Nicole Maguire has been determined to sing since childhood, she’s been writing songs since she was 12 and at just 15 was gigging, playing opening slots for anyone who’d let her. In addition to her musical gifts Nicole Maguire has been blessed with dedication and determination. This means she now finds herself, still in her mid 20s, with admirers including Paul Brady, Nanci Griffiths & Damien Dempsey and a self-funded album produced by Mitchell Froom (Crowded House, Pearl Jam, Paul McCartney). The band on the album includes Elvis Costello & the Attractions’ drummer, Pete Thomas; Crosby Stills & Nash’s bass player Bob Glaub and Val McCallum, guitarist for Sheryl Crow and Lucinda Williams. Vonda Shepard, the award-winning singer from Ally McBeal, handled backing vocals, with Grammy award-winning engineer David Boucher assisting Mitchell Froom. Nicole recalls that there was an incredible energy and momentum to the sessions. “We did it all live. We just went in and played it till we loved it and then we stopped. I hoped to create something that in twenty years I could be completely proud of. I think I did that”.
The album is profoundly emotional with a homespun lyricism that recalls Lucinda Williams, Bonnie Raitt’s early 70s recordings and Christine McVie’s poignant songcraft in Fleetwood Mac. Standout cuts include the stunning title track, the ethereal With You, the heartfelt sentimentality of Fall Apart and the guitar led Out Of Our Hands.
Petite and elfin, Maguire grew up in the windswept village of Conna, 20 miles from the coast of Southern Ireland — little grey stone buildings embracing a single road and subjugated under the heavy rolling rain clouds of the Celtic sea. Despite none of her immediate family playing an instrument, Maguire was powerfully drawn to music. She scoured through her family and friends’ record collections listening to everything they’d collected from folk to hard rock but was most captivated by the beguiling romanticism of the California songwriters.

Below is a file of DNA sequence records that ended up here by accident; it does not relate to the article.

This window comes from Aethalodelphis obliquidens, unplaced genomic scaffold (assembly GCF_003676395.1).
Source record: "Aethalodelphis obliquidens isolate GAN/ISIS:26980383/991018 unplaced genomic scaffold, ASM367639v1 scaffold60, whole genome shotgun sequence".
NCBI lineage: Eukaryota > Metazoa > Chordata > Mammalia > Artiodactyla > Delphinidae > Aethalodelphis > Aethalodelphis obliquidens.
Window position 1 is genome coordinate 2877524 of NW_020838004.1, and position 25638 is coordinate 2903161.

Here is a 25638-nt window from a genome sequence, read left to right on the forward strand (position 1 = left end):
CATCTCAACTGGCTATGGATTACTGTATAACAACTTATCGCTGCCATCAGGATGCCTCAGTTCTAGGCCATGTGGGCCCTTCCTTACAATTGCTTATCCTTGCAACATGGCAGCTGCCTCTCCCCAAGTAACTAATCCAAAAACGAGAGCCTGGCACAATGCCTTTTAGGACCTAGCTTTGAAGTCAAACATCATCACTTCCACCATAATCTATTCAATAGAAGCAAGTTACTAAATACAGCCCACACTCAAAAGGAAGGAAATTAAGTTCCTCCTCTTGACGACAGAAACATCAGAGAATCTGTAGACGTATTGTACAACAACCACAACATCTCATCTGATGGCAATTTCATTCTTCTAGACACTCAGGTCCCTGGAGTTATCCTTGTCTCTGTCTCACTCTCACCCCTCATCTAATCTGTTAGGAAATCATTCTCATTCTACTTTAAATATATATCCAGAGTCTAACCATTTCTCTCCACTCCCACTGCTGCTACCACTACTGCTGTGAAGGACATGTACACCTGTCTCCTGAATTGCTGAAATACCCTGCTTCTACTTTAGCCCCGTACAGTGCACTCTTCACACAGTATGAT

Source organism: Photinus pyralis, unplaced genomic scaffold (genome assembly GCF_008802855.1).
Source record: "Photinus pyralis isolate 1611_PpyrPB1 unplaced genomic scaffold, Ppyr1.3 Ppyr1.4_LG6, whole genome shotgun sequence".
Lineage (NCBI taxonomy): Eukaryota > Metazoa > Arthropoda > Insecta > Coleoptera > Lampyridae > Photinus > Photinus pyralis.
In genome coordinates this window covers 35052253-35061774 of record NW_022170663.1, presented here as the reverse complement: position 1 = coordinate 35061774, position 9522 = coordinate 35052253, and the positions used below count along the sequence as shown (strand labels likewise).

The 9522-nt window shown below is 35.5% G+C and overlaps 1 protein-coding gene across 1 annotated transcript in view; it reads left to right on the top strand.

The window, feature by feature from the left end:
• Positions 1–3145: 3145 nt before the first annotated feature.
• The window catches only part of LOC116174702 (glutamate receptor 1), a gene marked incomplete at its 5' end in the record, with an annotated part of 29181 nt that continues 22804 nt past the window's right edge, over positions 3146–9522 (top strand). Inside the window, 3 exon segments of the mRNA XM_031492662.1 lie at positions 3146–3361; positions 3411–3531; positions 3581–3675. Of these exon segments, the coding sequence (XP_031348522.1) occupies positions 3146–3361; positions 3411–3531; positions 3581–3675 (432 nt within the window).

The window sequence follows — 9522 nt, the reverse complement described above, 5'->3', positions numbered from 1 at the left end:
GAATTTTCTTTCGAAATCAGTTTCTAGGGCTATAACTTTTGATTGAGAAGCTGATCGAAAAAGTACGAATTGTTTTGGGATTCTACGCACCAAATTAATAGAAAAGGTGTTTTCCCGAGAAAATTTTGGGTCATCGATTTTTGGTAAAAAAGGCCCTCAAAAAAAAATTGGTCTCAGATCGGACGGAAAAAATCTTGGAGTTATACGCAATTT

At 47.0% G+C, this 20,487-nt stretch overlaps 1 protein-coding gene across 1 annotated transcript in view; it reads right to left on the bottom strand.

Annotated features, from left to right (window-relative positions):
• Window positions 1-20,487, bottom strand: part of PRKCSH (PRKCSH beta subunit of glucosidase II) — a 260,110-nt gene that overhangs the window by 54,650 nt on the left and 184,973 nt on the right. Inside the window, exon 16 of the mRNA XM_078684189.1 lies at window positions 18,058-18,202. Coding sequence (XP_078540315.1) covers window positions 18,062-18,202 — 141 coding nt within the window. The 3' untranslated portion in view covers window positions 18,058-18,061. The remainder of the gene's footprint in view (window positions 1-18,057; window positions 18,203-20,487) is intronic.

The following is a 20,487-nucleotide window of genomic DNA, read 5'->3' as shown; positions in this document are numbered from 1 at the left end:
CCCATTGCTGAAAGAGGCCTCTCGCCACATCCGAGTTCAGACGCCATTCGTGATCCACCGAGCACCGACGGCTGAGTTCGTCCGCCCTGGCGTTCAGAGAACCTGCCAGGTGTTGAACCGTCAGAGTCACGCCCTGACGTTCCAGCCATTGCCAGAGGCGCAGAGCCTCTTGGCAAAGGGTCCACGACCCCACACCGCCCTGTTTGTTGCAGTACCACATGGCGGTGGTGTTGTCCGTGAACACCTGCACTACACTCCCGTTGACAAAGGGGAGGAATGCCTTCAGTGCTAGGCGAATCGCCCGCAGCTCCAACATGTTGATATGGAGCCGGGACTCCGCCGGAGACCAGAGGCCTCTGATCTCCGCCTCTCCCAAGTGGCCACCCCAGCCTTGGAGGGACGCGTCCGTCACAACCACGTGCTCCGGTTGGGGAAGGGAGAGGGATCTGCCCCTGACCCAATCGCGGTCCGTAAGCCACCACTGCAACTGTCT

A lively and inquisitive child at school, Maguire entered all the faculty’s music contests and frequently won. “Yes I used to enter competitions in primary school” she recalls. “I played pennywhistle and sang. I won one singing a Mary Black song called “No Frontiers”. Other times I would do reels and jigs. I do have a lot of medals.”
Maguire set out to perform her songs live but as a teenager she wasn’t legally allowed to enter the Guinness-soaked clubs of Dublin and Cork. As her growing stagecraft began to attract attention, Maguire looked for a concert mentor to coach her live performances to an even higher level. She chose none other than Ireland’s preeminent live performer – Damien Dempsey. “I got invited to a Damien Dempsey gig and I went up to him and said I was a songwriter. He must hear that twenty times a week, but he gave me a support slot at his next show. He did such a wonderful thing for me. He gave me the support at his Vicar Street show which is the ultimate concert in Ireland. I got to road test those songs with a full band in front of his intense audience. I think he’s one of the most important Irish songwriters and in a hundred years from now his songs will be in all the Irish folk song books”.
As her touring became more frequent, Maguire realised she needed something to sell on the road to pay for room and board. She decided to cut an EP, but with no label she was forced to make sacrifices having to sell her car to pay for the manufacturing. Soon her frequent performances across Ireland would introduce her to her next champion — Grammy award winning Texan singer Nanci Griffith. “The girl they had lined up to support Nanci on her Irish tour pulled out at the very last minute. Nanci took me under her wing and was so kind. I learned an awful lot from those gigs. It was just me and my guitar and a theatre full of people.”Griffith and her band encouraged Maguire to try out her material Stateside. “Some of Nanci’s band said “have you ever considered going to Nashville to write? So I just saved up some money and got on a plane and went. Every second person you meet in that city is a songwriter. Even the guy driving the bus is playing the passengers his songs! I was paying for it with my hard saved pennies so I chose very carefully who I wanted to work with. It was so productive that I saved more money to go back a second time. After going to school with Paul Brady, I guess this was like going to University for me.”
With a brace of songs that she’d road tested around America and Ireland, Maguire decided it was time to make an album and headed into the recording studio with Mitchell Froom at the helm. The resulting album is now available for your listening pleasure.